This paper provides suggestions for educators who have a desire to learn about, or are already committed to, challenging ableism and disablism. As philosophy teachers, we have the opportunity to facilitate student reflection regarding disability, which puts students in a position to make decisions about whether to retain their habitual ways of comporting themselves toward disabled people or to begin the process of forming new perceptual practices. I contend that existential phenomenology, as formulated by Maurice Merleau-Ponty and Linda Martín (...)Alcoff, provides insights regarding the habitual formation of perceptual practices that are useful for thinking about ways that perception may be informed by ableism and disablism. Jessica Cadwallader demonstrates how their insights can be usefully applied to thinking about perceptions of disability. Through analysis of past encounters with people with disabilities, Cadwallader suggests that students change their habitual ways of responding to people with disabilities. While such reflections may be valuable for making habitual perceptual practices explicit, I would suggest that this is only a condition for the possibility of changing ablist perceptual practices rather than the change itself. Students are likely to enter the classroom lacking the insight that they are even engaging in perceptual practices informed by cultural narratives rather than simply perceiving people with impairments as they are. I argue that an approach to teaching on disability that thematizes perceptual practices regarding disability, and takes experiences of disabled people into account, would be more effective than the one Cadwallader describes. Understanding the ways that people with disabilities experience being constructed as a problem through ableist perceptual practices could help students recognize their own potential to impact others in positive and negative ways. (shrink)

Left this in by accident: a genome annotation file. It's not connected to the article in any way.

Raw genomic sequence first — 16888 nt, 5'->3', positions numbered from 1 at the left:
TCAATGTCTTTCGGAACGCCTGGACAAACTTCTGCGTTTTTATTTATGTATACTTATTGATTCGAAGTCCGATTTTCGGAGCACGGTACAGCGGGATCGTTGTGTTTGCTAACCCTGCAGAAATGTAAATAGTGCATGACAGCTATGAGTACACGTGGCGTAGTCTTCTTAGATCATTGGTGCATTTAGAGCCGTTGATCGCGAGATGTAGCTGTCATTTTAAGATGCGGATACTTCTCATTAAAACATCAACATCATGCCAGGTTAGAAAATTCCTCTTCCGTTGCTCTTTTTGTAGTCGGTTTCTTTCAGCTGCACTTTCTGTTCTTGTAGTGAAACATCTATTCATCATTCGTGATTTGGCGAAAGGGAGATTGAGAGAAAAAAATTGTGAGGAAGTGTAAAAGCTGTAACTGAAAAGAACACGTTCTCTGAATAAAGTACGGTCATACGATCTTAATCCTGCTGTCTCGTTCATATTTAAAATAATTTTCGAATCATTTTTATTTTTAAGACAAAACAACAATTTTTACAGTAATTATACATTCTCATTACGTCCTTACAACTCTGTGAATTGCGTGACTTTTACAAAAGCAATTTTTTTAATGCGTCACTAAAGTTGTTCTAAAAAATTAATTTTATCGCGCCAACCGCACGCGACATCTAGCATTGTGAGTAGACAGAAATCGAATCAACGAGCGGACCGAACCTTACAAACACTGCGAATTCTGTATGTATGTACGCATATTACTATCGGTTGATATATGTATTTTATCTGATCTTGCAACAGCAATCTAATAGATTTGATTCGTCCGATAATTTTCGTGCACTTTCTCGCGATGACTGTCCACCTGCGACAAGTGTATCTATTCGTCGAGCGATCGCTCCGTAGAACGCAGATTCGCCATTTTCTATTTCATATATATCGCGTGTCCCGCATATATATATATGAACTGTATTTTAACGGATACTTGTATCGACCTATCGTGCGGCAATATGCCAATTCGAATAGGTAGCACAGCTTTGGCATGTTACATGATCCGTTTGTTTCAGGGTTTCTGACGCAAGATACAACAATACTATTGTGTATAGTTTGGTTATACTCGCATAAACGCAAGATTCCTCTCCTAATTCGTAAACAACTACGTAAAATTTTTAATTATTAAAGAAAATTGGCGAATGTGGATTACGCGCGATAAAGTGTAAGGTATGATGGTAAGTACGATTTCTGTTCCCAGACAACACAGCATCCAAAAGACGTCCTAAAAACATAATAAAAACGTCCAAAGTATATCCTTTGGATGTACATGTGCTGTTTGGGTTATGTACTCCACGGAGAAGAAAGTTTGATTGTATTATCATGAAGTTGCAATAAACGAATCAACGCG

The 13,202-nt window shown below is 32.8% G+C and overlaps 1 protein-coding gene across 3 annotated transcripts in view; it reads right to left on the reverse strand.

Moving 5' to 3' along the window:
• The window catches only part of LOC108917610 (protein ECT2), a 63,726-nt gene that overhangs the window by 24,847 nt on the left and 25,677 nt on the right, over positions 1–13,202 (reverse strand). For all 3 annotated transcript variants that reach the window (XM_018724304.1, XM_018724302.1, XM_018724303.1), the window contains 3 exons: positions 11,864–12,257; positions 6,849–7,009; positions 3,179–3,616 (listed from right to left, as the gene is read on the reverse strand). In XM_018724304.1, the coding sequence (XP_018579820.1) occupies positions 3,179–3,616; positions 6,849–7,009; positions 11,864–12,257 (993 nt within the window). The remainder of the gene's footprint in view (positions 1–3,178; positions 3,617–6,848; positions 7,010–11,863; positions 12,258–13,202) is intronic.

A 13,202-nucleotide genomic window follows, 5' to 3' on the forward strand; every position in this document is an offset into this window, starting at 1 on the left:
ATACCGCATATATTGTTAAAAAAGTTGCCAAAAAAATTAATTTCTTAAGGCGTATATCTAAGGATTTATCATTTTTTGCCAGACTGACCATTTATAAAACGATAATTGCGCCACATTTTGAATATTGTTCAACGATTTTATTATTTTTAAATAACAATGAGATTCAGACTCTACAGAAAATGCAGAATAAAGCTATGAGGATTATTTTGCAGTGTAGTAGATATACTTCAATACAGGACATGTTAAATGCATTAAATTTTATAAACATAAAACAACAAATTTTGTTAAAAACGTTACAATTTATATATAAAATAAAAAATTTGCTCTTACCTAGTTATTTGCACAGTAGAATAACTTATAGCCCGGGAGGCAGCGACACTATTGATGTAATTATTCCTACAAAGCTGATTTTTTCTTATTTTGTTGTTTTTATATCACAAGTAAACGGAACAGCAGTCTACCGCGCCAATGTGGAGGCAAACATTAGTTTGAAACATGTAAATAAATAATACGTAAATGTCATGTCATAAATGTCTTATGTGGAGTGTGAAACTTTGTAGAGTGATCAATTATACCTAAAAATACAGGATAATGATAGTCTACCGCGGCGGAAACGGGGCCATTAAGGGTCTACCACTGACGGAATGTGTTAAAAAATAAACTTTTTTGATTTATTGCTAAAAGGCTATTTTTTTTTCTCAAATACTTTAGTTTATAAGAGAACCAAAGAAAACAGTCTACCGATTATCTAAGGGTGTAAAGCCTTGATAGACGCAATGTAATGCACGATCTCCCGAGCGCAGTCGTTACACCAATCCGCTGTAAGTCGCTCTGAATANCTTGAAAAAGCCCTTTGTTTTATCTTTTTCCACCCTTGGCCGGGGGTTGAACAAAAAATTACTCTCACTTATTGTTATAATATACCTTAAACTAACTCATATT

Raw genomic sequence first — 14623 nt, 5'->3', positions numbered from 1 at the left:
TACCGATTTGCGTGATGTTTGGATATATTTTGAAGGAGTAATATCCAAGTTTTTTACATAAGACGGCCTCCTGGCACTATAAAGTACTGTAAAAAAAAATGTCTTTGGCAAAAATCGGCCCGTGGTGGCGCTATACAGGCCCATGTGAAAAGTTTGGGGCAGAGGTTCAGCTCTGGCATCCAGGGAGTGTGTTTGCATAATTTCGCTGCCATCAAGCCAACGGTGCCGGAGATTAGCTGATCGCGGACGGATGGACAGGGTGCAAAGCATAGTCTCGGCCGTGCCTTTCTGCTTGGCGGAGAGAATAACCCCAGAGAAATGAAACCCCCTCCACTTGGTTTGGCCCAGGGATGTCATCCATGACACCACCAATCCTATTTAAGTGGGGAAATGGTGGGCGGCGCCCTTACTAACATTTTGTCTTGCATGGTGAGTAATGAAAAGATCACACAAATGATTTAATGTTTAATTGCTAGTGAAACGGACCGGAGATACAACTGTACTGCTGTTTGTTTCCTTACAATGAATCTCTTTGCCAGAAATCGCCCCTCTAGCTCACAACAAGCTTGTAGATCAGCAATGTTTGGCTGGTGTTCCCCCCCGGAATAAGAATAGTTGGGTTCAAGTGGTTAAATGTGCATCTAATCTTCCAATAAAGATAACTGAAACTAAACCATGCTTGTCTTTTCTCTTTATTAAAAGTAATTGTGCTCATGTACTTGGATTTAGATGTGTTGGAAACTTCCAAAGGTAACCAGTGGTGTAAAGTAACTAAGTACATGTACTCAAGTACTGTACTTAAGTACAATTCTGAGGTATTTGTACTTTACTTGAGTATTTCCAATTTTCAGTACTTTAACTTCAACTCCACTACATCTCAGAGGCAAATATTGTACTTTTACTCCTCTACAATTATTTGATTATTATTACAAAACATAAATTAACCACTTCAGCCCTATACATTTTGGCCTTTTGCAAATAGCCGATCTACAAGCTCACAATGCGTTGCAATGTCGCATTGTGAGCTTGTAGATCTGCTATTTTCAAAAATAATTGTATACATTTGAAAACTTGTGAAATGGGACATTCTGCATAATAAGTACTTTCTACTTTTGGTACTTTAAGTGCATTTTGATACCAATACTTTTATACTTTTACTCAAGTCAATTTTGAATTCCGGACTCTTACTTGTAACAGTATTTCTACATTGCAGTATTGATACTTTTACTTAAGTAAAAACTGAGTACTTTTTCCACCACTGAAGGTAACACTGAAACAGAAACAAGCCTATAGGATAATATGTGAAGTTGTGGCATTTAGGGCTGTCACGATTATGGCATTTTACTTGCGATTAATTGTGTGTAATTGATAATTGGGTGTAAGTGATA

In the heated debates over identity politics, few theorists have looked carefully at the conceptualizations of identity assumed by all sides. Visible Identities fills this gap. Drawing on both philosophical sources as well as theories and empirical studies in the social sciences, Martín Alcoff makes a strong case that identities are not like special interests, nor are they doomed to oppositional politics, nor do they inevitably lead to conformism, essentialism, or reductive approaches to judging others. Identities are historical formations (...) and their political implications are open to interpretation. But identities such as race and gender also have a powerful visual and material aspect that eliminativists and social constructionists often underestimate.Visible Identities offers a careful analysis of the political and philosophical worries about identity and argues that these worries are neither supported by the empirical data nor grounded in realistic understandings of what identities are. Martín Alcoff develops a more realistic characterization of identity in general through combining phenomenological approaches to embodiment with hermeneutic concepts of the interpretive horizon. Besides addressing the general contours of social identity, Martín Alcoff develops an account of the material infrastructure of gendered identity, compares and contrasts gender identities with racialized ones, and explores the experiential aspects of racial subjectivity for both whites and non-whites. In several chapters she looks specifically at Latino identity as well, including its relationship to concepts of race, the specific forms of anti-Latino racism, and the politics of mestizo or hybrid identity. (shrink)